French Ambassador Gérard Araud told reporters after the closed meeting that the escalation of violence over the last weeks has raised concerns Syria could slide into a civil war.

    “The resolution that we have presented is simply sending a message - calling the Syrian authorities to choose the way of political dialogue; to call the Syrian authorities to stop the repression - because in anyway, what has happened in the last weeks has shown that this repression is totally unable to stop the protests of the Syrian people," said Araud.

    Asked by reporters if Russia could support the newest draft, Ambassador Vitaly Churkin said Moscow could not. He said his government is not “persuaded it can help establish dialogue and reach a political settlement.” He added that Moscow is concerned it would have the opposite effect.

    The United States has thrown its full support behind the draft resolution. Asked about the division within the council, Ambassador Susan Rice said it would become clear when there is a vote.

    “I am most concerned that the United States of America express itself clearly and plainly," said Rice. "We will be on the right side of history as and when this comes to a vote. If others are unable to or unwilling to, then that will be their responsibility to bear.”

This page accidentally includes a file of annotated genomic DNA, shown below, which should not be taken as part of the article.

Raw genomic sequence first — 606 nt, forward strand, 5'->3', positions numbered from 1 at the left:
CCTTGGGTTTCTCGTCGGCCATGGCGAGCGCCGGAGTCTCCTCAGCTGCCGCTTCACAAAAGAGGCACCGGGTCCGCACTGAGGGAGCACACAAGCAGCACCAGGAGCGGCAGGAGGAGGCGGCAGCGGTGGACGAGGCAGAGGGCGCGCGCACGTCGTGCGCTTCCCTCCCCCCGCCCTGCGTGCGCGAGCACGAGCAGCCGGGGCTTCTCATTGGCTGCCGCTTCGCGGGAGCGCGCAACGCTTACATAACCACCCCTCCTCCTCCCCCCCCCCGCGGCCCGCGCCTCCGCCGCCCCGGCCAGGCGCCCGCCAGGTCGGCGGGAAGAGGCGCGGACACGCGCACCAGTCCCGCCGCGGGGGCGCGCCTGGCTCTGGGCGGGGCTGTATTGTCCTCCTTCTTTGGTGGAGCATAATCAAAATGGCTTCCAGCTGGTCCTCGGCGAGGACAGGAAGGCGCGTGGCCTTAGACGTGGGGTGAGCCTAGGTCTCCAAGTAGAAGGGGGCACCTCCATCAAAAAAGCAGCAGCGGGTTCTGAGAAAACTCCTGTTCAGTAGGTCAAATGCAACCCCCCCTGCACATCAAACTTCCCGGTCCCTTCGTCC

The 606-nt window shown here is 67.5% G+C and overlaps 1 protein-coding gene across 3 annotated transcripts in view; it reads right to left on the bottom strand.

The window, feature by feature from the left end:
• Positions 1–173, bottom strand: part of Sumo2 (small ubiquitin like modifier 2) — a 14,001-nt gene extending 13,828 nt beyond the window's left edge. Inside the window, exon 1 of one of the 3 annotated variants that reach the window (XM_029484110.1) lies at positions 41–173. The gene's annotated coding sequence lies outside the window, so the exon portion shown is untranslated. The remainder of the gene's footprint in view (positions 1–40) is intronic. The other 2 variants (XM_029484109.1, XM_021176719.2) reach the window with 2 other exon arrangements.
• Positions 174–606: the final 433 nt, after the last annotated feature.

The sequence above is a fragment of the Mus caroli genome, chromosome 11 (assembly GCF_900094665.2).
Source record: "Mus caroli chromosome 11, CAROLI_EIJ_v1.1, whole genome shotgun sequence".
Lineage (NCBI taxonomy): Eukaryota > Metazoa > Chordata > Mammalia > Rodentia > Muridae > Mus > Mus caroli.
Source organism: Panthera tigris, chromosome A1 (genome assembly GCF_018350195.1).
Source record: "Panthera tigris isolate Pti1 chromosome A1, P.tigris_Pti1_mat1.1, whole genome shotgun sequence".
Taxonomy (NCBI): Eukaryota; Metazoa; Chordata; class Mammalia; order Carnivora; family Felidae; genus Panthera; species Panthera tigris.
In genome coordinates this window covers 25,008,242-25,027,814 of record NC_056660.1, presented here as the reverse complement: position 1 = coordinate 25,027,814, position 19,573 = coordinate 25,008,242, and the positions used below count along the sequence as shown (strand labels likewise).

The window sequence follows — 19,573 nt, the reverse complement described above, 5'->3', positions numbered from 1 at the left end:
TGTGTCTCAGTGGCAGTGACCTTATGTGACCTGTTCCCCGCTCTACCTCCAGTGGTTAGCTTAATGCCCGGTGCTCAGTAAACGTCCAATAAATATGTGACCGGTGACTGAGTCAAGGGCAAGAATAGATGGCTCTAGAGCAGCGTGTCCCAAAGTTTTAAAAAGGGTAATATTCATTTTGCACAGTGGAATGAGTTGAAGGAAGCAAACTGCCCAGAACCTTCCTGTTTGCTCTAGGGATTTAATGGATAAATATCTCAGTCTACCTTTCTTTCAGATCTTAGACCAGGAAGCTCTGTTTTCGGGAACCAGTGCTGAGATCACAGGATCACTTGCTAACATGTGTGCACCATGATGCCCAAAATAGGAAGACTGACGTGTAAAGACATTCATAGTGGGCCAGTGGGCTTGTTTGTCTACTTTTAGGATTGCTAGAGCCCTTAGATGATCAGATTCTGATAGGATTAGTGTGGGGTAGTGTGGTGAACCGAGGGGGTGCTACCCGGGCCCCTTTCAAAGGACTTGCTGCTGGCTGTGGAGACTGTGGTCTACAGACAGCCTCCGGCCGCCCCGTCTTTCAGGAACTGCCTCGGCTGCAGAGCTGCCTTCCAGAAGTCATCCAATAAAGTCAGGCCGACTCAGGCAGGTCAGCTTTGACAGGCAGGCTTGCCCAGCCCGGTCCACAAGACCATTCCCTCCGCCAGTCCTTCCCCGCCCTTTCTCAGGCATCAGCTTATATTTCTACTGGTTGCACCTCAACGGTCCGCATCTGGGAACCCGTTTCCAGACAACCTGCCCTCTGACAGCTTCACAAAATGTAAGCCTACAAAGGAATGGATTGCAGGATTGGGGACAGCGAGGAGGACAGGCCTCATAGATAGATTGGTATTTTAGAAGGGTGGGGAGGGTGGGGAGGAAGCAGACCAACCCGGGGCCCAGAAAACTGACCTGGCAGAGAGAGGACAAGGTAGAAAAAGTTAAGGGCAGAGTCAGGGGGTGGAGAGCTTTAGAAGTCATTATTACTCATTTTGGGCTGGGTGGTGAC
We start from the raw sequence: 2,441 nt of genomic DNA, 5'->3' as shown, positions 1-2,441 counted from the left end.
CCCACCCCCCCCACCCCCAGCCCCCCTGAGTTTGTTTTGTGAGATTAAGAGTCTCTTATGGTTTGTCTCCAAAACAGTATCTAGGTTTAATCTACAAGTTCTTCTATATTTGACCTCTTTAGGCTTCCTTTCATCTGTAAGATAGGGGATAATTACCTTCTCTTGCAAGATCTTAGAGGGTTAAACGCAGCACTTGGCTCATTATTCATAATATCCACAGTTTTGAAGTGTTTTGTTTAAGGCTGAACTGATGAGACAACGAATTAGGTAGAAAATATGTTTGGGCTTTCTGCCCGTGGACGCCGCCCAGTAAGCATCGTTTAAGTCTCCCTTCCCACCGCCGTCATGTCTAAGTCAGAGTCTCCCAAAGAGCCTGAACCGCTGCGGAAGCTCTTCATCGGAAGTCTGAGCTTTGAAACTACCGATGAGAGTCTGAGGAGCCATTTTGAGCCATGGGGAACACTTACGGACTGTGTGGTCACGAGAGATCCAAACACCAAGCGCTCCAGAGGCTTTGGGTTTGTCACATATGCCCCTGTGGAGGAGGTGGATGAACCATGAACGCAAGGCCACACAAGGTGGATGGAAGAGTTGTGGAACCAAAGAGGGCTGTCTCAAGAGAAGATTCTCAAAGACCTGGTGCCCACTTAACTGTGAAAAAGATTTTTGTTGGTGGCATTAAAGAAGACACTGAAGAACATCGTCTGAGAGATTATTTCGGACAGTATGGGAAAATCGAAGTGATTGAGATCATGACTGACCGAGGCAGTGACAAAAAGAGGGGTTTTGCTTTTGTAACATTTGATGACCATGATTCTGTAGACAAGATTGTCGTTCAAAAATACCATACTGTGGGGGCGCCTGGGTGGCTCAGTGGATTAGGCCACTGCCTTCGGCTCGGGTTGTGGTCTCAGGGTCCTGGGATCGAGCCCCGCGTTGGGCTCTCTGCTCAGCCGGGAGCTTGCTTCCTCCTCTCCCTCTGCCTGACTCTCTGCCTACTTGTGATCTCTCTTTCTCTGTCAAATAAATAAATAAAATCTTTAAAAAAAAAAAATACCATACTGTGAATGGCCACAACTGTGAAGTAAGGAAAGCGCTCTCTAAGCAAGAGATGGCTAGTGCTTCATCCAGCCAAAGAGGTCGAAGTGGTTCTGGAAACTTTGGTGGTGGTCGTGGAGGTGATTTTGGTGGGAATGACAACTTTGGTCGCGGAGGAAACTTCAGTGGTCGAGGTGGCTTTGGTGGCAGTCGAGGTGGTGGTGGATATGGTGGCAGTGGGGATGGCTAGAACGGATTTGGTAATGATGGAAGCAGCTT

She said that several members used the example of Libya as “an excuse and as a ploy” to avoid the real issues involving Syria.

    Rights groups say at least 1,100 people have been killed in the Syrian crackdown against the anti-government campaign that began in mid-March. More than 10,000 people have been arrested.

    You May Like

    Escalation of Media Crackdown in Turkey Heightens Concerns

    Critics see 'a new dark age' as arrests of journalists, closures of media outlets by Erdogan government mount

    Russia Boasts of Troop Buildup on Flank, Draws Flak

    Russian military moves counter to efforts to de-escalate tensions, State Department says

    Video Iraqis Primed to March on Mosul, Foreign Minister Says

    Iraqi FM Ibrahim al-Jaafari tells VOA the campaign will meet optimistic expectations, even though US officials remain cautious

    This forum has been closed.
    Comments
         
    There are no comments in this forum. Be first and add one

    Featured Videos

    Your JavaScript is turned off or you have an old version of Adobe's Flash Player. Get the latest Flash player.
    Immigrant Delegate Marvels at Democratic Processi
    X
    Katherine Gypson
    July 27, 2016 6:21 PM